St. Anthony was born in Egypt in 251. Following the admonitions of Matthew, he sold all of his possession, gave his money to the poor so the at he could find the treasure of heaven. He fled to the deserts of Egypt, where he took up an austere life. Others followed his example and a monastic colony arose around his cave in the mountains. Since the Middle Age St. Anthony has been acknowledged as the patron saint of domestic animals. The day of the saint is celebrated with bonfires in communities across Spain.
Pachomius founded first true monastery on Tabenna, an island in Nile, in A.D. 340. The difference between the monks here and their predecessors is that the monks associated with one another and performed daily chores and work in the fields in addition to praying, reading the scriptures and meditating.
St. Basil (358-64) composed monastic rule and is regarded as founder of the Christian monastic movement. Around 360, he established a great monastery near Neo-Caesarea in Pontus on the Black Sea and established the creed that a monk must not only live for himself but must also help his fellow man. He discouraged extreme asterism and established schools, hospitals, hospices and orphanages in conjunction with his monasteries.
Cassiodorus was a 6th century monk who established a monastery called the Vivarium and insisted that making books was an essential part of a monk’s life.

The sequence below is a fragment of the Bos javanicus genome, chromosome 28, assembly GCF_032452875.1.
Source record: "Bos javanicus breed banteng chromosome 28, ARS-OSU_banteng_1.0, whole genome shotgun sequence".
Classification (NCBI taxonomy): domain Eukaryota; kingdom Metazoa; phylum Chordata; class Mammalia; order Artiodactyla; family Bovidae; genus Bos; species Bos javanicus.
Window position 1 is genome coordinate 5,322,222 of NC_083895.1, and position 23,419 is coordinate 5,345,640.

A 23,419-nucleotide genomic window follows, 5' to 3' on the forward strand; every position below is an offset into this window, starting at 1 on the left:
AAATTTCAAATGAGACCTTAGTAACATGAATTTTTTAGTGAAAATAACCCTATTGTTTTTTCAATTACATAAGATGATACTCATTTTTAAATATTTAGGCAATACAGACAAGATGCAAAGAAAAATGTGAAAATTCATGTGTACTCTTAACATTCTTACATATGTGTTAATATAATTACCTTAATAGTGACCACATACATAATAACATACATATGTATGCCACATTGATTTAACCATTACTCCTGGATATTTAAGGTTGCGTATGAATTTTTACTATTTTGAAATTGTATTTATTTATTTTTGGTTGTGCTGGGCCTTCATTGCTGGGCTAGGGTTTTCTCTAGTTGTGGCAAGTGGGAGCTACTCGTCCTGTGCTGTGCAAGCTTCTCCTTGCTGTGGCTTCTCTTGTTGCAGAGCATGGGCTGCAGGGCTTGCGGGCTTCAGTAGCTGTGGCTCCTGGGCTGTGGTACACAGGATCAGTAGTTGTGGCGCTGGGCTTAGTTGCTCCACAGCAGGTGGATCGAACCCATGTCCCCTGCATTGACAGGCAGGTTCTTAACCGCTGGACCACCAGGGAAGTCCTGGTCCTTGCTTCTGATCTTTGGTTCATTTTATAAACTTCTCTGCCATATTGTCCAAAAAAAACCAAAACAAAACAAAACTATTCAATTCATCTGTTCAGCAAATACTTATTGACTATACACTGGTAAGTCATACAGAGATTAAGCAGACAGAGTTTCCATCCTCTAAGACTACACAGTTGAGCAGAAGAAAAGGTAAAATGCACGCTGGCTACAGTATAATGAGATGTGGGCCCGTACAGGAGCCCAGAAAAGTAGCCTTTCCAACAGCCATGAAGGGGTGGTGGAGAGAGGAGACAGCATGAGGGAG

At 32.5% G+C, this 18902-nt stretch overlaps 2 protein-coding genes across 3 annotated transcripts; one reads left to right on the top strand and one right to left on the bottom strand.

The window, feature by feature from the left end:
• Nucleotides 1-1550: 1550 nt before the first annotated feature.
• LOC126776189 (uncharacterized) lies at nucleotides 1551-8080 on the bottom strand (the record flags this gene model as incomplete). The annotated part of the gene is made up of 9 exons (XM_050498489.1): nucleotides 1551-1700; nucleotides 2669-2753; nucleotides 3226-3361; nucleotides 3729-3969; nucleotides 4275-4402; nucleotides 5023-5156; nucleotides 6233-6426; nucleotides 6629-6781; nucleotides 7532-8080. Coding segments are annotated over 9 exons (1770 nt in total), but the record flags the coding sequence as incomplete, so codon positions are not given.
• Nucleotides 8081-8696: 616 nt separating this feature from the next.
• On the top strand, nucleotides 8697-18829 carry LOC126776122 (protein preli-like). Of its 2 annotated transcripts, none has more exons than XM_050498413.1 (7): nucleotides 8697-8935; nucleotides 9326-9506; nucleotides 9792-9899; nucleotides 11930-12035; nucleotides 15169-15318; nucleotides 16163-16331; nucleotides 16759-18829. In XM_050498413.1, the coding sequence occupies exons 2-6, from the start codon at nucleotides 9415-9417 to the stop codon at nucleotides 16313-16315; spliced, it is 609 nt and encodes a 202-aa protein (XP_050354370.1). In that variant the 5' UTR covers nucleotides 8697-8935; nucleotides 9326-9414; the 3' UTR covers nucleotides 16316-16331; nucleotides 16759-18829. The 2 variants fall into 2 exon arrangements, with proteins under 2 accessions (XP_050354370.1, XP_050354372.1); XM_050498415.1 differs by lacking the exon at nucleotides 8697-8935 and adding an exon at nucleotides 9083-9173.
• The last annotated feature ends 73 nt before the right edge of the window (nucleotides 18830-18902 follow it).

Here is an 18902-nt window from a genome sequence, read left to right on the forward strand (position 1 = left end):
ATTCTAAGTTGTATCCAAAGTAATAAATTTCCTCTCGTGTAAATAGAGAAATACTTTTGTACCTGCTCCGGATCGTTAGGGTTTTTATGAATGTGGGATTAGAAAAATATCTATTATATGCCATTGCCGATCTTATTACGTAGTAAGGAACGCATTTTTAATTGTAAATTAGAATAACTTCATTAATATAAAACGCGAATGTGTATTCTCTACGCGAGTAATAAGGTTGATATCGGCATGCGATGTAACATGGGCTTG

Monasteries are places where monks live, pray and work. Unlike Christian churches, which are often hierarchical institutions that emphasize community worship and social service, monasteries are generally democratic and anti-authoritarian institutions run for monks by monks, who keep the monastery going with donations and money earned from their work.
Monasteries are not communal places for ordinary people to worship; they are self-contained communities set aside for people who have decided to devote themselves entirely to God. Each monastery has traditionally had choirs, where monks chanted and prayed; altars where Mass could be performed; open places where Sunday processions could be held; cloisters, where monks worked and studied; a refractory, where the monks ate
Most monasteries are divided into abbeys and priories, of which the abbey church is the central building. It in turn is surrounded by other buildings which include prayer rooms, libraries, schoolrooms, rooms for religious objects, cells or dormitories where the monks live, and often an infirmary that treated the sick and aged, an inn for travelers, workshops, and alms houses for the poor. Within the monastery compound have traditionally been fields and gardens for growing crops and herbariums are providing medicinal plants.
Monasteries have traditionally played a role in helping to educate people, providing medical care and giving orphans places to live. Over time some monasteries became quite wealthy: they owned huge amounts of land and even had armies of soldier monks to protects them. Through gifts and patronage some were able to mass great wealth and property. Some large monasteries resemble estates or college campuses. Others are like modest villages. Only some are open to the public.
Monks and Scholarship